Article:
SuperAve.: Man, hip-hop is the foundation for me. It’s shaped my tastes and my music in ways even I don’t think I fully understand. It’s the music I can first remember listening to, falling in love with and becoming obsessed with. Almost all of my memories as a kid have hip-hop music in them somewhere, and those sounds, rhythms and moods influence all of the music that I make. Sometimes consciously, sometimes unconsciously.
I grew up in what I think is the “golden era” listening to Outkast, Jay-Z, Nas, Dre, B.I.G., Jadakiss, Pac etc. But even back then I found myself following certain producers sounds like The Neptunes, Timbaland, Kanye, Premier, 9th Wonder, and Just Blaze. It was back then that I realized how you can make your sound your calling card. From The Neptunes outer space sound, 9th Wonders soulful boom bap or Timbalands mind warping rhythms you knew it was them as soon as you heard it.
Also I think we’ve been in and are continuing another golden era. With artists like J.I.D, Cordae, Cole, Kendrick, Schoolboy Q, I’m constantly inspired.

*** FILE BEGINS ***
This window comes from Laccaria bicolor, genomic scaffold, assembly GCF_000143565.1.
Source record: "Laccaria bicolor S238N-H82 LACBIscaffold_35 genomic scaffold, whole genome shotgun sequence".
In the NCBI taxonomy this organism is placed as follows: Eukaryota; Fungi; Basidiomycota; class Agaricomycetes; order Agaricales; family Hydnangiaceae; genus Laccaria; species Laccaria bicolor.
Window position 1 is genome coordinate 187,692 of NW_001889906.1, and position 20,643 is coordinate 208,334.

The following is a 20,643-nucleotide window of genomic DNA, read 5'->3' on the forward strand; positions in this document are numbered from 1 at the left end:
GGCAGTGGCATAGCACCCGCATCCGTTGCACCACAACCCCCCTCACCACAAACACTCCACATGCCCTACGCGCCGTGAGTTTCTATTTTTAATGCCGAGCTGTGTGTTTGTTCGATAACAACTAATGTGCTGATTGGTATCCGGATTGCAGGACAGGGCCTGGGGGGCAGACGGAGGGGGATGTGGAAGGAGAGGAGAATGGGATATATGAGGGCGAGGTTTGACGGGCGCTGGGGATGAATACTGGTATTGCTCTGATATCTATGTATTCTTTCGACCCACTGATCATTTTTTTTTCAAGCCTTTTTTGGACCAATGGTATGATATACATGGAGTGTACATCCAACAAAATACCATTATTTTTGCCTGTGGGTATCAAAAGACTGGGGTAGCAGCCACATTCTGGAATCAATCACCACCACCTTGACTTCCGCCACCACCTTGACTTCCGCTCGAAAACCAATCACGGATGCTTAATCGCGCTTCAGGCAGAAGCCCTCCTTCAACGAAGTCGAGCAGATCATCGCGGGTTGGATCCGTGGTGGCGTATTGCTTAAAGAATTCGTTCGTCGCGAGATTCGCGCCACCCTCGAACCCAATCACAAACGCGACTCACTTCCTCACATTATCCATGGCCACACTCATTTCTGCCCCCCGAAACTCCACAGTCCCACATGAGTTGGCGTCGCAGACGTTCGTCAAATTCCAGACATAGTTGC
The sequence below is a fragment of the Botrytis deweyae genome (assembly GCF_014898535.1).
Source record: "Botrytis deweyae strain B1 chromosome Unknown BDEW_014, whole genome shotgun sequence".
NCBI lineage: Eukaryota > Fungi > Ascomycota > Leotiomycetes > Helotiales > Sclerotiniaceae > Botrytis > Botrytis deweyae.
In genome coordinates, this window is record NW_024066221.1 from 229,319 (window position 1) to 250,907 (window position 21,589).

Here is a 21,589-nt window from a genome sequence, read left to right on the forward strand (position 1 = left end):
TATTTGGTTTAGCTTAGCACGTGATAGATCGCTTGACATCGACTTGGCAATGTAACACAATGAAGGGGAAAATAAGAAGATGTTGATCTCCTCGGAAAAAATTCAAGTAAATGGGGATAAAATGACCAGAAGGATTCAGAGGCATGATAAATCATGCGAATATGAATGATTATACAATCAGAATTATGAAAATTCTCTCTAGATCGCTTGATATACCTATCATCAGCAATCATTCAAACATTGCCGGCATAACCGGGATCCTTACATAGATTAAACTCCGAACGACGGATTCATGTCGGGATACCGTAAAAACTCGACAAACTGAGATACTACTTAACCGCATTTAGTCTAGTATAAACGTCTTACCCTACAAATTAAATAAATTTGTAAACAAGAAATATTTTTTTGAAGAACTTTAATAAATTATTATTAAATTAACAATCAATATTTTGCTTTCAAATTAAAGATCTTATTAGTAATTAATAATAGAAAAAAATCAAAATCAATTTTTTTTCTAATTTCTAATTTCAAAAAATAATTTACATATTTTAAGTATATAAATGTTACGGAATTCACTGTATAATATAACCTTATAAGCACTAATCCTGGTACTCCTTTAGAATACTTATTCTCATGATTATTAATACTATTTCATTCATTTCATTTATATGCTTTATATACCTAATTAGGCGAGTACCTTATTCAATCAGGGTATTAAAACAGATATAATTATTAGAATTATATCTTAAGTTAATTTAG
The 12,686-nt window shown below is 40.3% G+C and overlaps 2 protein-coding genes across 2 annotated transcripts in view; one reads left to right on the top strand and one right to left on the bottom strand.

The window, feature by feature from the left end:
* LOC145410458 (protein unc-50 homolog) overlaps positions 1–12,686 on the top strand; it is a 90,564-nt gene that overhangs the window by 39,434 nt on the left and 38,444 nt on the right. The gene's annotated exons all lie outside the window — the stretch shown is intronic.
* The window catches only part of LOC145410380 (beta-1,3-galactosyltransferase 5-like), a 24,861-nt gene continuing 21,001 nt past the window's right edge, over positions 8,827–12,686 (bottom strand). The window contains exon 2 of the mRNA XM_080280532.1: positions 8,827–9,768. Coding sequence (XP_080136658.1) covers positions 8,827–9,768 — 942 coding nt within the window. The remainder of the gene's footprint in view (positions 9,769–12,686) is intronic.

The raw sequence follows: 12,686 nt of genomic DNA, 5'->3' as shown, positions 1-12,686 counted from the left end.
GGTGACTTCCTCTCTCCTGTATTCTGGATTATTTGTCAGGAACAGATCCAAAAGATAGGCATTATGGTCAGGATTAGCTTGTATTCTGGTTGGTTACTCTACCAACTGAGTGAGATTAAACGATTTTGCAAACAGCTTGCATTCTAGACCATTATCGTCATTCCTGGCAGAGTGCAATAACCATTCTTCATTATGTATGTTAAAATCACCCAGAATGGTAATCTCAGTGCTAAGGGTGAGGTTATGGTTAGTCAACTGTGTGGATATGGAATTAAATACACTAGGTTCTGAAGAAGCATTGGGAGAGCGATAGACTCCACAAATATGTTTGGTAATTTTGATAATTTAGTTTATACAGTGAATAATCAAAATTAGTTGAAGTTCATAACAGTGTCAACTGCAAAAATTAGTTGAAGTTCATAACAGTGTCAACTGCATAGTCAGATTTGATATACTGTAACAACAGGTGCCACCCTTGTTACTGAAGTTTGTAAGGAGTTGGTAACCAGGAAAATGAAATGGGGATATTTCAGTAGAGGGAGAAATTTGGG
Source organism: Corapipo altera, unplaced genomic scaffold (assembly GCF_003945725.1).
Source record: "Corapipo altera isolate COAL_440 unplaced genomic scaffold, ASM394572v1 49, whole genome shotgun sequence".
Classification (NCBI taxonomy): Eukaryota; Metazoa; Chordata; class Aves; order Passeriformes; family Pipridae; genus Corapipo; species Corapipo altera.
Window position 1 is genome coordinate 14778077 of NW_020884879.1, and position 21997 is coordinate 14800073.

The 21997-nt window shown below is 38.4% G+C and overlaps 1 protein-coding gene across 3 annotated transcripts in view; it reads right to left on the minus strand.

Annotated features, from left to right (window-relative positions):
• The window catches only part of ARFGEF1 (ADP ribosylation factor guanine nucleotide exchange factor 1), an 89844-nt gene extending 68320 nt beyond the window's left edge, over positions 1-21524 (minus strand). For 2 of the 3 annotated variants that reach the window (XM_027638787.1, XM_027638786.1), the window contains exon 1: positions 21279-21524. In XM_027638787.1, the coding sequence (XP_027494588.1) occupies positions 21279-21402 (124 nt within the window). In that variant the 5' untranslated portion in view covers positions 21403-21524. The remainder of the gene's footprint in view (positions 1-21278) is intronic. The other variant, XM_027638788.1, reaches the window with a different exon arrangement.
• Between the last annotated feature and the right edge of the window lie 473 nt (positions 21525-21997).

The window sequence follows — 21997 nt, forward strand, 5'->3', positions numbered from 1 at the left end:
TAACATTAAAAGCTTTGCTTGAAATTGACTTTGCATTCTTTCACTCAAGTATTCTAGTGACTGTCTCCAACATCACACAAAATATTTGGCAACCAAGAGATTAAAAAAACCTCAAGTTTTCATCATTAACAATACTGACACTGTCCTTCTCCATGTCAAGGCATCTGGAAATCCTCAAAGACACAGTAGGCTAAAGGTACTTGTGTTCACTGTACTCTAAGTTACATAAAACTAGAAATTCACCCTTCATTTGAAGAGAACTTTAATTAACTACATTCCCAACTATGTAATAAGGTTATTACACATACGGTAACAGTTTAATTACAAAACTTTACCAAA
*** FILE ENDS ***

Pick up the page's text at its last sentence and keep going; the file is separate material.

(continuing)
CULTR: I think it’s safe to say that you’re making some of the heaviest bass music out. Who are some artists on the electronic side that you look up to as well?
SuperAve.: There’s so much talent out there it’s hard to keep up at times, but I always admire artists who can make my face scrunch up with a frown as soon as I listen. Artists like Zeke Beats, Jantsen, EPROM, Zeds Dead, Peekaboo, and UZ are just a few that come to mind.
At the same time, it’s also the new guys on the come up that are killing it too. Like when I stumbled on Eradikid I think he had around 250 followers on Soundcloud and when he dropped “Ranfla”, it immediatly blew me away and was one of my favorite tracks of the year.
The other side of me is the complete opposite of heavy. When I’m not listening to hard bass music or hip-hop I’m probably listening to Soulection Radio, something very vibey and chill.
CULTR: Any collaborations with any of these artists that we should be looking out for?